After the birth of my daughter in April, if we do go away this year I think it will be a driving holiday to the Cotswolds in England. It is a beautiful part of the world, with lovely little restaurants. One in particular is a little-known Michelin one-star called 5 North Street in Cheltenham (5northstreetrestaurant. co.uk).
Wade Murphy, Restaurant 1826, Adare
Two meals we had on holidays really stand out. One was Alinea in Chicago a few years ago (alinearestaurant.com), when we went back to visit friends. Myself and Elaine met in Chicago before returning home in 2007. That was a meal experience beyond anything I’ve ever had before.
In January, Elaine and myself had an amazing meal in Irish chef Liam Tomlin’s Chefs Warehouse & Canteen in Cape Town (chefswarehouse.co.za). It was so tasty, fresh and full of amazing flavours. Tapas-style menu for two, no choice, served three dishes at a time.
Next January we are going back to Cape Town, but this time for 10 days. We just love it over there. Good food, great wine, sunshine and lovely people.
Grainne O’Keefe, Pichet, Dublin
One of the best restaurants I have been to is De Locos Tapas (de-locos-tapas.com) in Ronda, Spain. It is a small tapas restaurant run by a husband and wife; the wife is the chef and the husband is the front of house.
The service here is the best I have encountered but it is the food that sets this place apart. The menu is handwritten daily and has a wide selection of tapas dishes, each more satisfying than the next. I have visited this restaurant twice and will be making a return trip next year.
Damien Grey, Heron & Grey, Blackrock, Dublin
Jock Zonfrillo’s restaurant Orana in Adelaide (restaurantorana.com) is the place I would keep going back to, or Biota in Bowral, New South Wales (biotadining.com), which is where I’m from. Those lads are really approaching food in Australia in a way that has not been seen.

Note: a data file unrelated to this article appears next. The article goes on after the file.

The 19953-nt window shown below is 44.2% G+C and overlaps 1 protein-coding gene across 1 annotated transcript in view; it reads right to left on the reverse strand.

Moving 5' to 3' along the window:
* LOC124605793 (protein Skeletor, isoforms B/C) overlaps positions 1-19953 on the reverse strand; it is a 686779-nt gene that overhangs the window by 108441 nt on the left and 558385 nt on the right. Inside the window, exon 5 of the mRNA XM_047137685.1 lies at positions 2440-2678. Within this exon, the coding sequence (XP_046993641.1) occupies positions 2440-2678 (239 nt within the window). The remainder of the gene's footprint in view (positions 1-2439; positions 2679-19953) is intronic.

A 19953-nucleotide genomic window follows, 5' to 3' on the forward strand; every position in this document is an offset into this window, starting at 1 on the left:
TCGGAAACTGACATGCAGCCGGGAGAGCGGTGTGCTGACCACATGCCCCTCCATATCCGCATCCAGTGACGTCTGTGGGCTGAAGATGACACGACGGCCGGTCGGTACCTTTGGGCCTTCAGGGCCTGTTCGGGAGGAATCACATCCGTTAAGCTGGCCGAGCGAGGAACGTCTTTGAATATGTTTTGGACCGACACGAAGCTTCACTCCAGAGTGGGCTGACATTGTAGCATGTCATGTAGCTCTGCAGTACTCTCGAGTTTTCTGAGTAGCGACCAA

I intend to visit Frantzén in Stockholm (restaurantfrantzen.com) this winter as it is a must for me at the moment. The concept, the approach to food and the elegance of this restaurant make it into my top three restaurants in the world to visit today.
Danni Barry, Deane’s EIPIC, Belfast
Myself and my friend Monto Mansour (pastry chef at Harry’s) took a trip to Girona to eat at El Celler Can Roca (cellercanroca.com). This is the most memorable meal I’ve ever had. The restaurant is in an industrial estate and the entrance is unassuming, but once you go through to the room and the conservatory, it’s stunning. The cooking is very technical but a lot of the flavours are rooted in the Roca brothers’ Spanish upbringing.
My last holiday was in Copenhagen, where I ate in the most amazing restaurants both casual and high-end. A real standout was Geist (restaurantgeist.dk).
This year I’m off to Valencia in Spain. I lived here for a while, so it will be good to catch up with some friends in the chilled-out old town. I’m also looking forward to eating in El Poblet, ran by Quique Dacosta (elpobletrestaurante.com).
Dave Coffey, The Sussex, Dublin
My wife and I took a trip to Seville last year and had lunch in Restaurante Abades Triana (abadestriana.com) on the river. We sat on the terrace and the view of the city was stunning. My wife was pregnant with our second daughter; that was our last trip away without kids.
We’re just back from a family trip to the Algarve in Portugal and we’re talking about taking a weekend in Lisbon. I’d also be interested in seeing Reykjavik.